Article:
ALONG with washing machines, cars, and marmalade, East Germans are importing yet another product from the western part of their country: politicians. On Oct. 14, the area that used to be East Germany will, through the election of state parliaments, be divided again into the five states that existed before World War II, each headed by a premier. In three of the five states, the local party organizations have asked West Germans to run for the premiership (akin to a governorship) rather than field candidates themselves.
After 40 years of communism, ``there is hardly anyone here with government experience who is not tainted'' by the past, says Peter Adler, a member of the Social Democratic Party (SPD) running for parliament in soon-to-be restored Saxony.
The biggest of the five states, Saxony is the scene of a contest between two prominent West Germans with a long history in Bonn politics.
Kurt Biedenkopf is running for the Christian Democratic Union (CDU), the conservative party of Chancellor Helmut Kohl. Mr. Biedenkopf made the headlines last April when he moved to Leipzig, home of the East German revolution, to teach economics at the university there. Anke Fuchs, general secretary of the SPD, the mainstream left-of-center opposition party, is Biedenkopf's opponent.
Saxons at rallies for both candidates didn't seem to mind the fact that their state will soon be governed by a Bonn import.
``We've joined with West Germany and we want the same standards as soon as possible. These candidates grew up in a free-market economy, know how it works, and can bring that knowledge here,'' says Uwe Koschkar, an electronics repairman at a Biedenkopf rally in Weisswasser, near Poland.
``We need someone who can take the whole thing in hand,'' says Heinz Hofmann, a machine-tool instructor in Leipzig who had come to hear Ms. Fuchs speak.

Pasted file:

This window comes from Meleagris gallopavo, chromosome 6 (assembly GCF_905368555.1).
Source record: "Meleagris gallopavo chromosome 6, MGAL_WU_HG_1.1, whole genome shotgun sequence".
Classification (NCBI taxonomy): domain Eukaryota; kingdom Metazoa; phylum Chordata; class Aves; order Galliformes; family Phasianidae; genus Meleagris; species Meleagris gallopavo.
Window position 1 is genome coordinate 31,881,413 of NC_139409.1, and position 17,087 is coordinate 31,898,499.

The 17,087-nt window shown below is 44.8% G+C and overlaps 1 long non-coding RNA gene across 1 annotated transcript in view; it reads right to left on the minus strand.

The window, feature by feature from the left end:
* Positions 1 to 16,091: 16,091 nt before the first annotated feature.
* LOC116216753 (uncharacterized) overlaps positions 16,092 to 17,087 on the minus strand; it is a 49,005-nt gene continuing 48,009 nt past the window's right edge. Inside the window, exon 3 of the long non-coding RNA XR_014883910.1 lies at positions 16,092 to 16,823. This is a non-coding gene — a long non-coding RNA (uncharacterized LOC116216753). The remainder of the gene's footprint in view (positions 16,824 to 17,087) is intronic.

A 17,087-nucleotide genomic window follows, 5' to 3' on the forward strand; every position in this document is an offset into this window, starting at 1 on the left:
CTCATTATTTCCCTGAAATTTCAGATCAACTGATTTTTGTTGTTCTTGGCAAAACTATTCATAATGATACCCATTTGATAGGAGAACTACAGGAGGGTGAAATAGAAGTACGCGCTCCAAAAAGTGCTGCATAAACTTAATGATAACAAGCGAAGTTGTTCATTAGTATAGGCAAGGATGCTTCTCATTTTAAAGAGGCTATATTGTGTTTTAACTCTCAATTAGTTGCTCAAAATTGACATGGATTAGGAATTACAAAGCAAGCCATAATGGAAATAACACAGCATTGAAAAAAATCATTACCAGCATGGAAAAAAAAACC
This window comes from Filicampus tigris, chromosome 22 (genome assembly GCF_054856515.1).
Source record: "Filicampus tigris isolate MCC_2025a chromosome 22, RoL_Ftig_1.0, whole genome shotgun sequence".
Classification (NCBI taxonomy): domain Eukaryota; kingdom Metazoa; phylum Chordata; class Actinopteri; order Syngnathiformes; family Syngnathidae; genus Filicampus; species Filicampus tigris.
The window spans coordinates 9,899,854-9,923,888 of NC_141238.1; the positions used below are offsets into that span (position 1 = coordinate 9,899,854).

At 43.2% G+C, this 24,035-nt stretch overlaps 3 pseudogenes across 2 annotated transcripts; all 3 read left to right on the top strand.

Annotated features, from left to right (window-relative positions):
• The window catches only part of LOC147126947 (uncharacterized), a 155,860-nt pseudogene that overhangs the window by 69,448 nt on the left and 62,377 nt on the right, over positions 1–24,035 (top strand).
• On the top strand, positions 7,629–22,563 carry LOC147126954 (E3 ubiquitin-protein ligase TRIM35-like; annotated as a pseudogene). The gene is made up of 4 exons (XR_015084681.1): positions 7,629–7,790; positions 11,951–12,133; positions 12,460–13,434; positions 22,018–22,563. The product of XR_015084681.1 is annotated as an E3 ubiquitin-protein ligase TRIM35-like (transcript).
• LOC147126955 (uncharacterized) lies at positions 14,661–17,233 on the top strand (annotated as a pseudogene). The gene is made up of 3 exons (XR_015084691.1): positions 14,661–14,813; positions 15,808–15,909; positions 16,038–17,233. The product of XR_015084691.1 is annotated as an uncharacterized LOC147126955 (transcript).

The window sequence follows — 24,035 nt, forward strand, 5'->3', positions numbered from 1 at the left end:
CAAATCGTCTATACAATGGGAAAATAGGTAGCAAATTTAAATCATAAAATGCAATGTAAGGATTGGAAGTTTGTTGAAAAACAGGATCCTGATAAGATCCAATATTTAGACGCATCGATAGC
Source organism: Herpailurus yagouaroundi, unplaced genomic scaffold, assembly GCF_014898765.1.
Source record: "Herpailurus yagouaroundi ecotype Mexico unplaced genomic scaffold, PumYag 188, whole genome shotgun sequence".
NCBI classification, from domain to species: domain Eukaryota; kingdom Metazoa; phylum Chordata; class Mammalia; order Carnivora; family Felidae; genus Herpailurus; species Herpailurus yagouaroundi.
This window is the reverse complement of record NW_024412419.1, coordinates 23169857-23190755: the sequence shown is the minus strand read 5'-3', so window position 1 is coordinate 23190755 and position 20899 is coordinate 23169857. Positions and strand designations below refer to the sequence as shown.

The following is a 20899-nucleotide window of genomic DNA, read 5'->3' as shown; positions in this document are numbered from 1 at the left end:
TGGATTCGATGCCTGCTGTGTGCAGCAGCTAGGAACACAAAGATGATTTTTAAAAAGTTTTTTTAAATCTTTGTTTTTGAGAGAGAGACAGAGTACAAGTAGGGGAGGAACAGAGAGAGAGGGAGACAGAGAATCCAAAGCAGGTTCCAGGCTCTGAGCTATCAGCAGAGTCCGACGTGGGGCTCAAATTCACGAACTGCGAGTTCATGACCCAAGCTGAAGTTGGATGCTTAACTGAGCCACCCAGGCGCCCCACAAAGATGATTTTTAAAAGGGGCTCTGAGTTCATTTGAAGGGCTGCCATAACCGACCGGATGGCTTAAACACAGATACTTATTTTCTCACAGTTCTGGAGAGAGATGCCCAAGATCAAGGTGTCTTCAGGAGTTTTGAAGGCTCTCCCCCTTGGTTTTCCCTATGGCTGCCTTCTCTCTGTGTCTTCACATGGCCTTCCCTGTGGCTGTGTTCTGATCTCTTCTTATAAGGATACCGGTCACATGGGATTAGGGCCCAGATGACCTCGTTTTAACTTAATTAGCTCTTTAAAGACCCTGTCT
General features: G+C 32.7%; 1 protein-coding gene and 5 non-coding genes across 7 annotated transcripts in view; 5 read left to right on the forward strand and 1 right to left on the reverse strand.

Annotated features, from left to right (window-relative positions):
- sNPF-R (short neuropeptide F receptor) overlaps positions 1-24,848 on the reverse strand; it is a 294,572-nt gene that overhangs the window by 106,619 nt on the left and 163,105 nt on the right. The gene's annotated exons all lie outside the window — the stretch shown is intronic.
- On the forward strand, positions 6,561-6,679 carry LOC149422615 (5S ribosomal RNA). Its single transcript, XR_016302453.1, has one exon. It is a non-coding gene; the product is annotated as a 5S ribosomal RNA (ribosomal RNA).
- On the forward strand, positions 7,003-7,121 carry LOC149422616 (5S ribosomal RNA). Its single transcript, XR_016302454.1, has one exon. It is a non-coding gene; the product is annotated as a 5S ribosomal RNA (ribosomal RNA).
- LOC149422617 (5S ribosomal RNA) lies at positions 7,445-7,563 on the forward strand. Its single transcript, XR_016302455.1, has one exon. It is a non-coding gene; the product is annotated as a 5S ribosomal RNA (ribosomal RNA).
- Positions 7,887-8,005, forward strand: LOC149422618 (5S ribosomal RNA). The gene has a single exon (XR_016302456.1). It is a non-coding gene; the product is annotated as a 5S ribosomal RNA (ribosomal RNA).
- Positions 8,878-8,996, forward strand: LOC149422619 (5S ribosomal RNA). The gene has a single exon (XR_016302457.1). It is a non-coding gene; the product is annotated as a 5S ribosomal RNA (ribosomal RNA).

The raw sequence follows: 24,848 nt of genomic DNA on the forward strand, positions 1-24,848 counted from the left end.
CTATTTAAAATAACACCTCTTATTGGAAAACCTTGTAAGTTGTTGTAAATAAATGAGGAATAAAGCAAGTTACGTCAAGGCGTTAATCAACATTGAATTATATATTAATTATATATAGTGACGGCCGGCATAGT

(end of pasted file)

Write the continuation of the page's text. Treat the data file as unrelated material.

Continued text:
The elections on Oct. 14 amount to a total reorganization of local government in former East Germany.
Fourteen districts, excluding East Berlin, must be consolidated into five states. (Berlin will have its own election on Dec. 2 and is not included in the five). The districts were used to receiving orders from central government. The states must govern themselves under West Germany's federalist tradition and be responsible for their own finance, cultural affairs, education, and police.
The elections are also being closely watched by Mr. Kohl in Bonn. His center-right coalition lost the majority in the Bundesrat this year to the SPD. The Bundesrat is the second chamber of government and made up of L"ander (states) representatives. Its approval is needed on tax and financial issues - a major theme due to the cost of unification.
To win back its majority in the Bundesrat, the CDU must take four of the five states. According to polls, this looks achievable. The SPD is ahead in only one of the new L"ander - Brandenburg, surrounding Berlin.
In Saxony, the CDU is perceived as the party that brought unity and the deutsche mark and is far in the lead.
Biedenkopf, admired for actually moving to East Germany to teach economics, has visited all but three of the 45 Saxony districts. His highest priorities are to create conditions that will quickly lure investors and to build an efficient government fortified with experts from western Germany.
Joblessness is the No. 1 concern here and Fuchs is trying to chip at Biedenkopf's lead by appealing to the unemployed.
``Private capital and businesses are not enough,'' she told supporters at a rally in the Leipzig marketplace. Local government, she said, needs an infusion of funds from Bonn for rebuilding and jobs.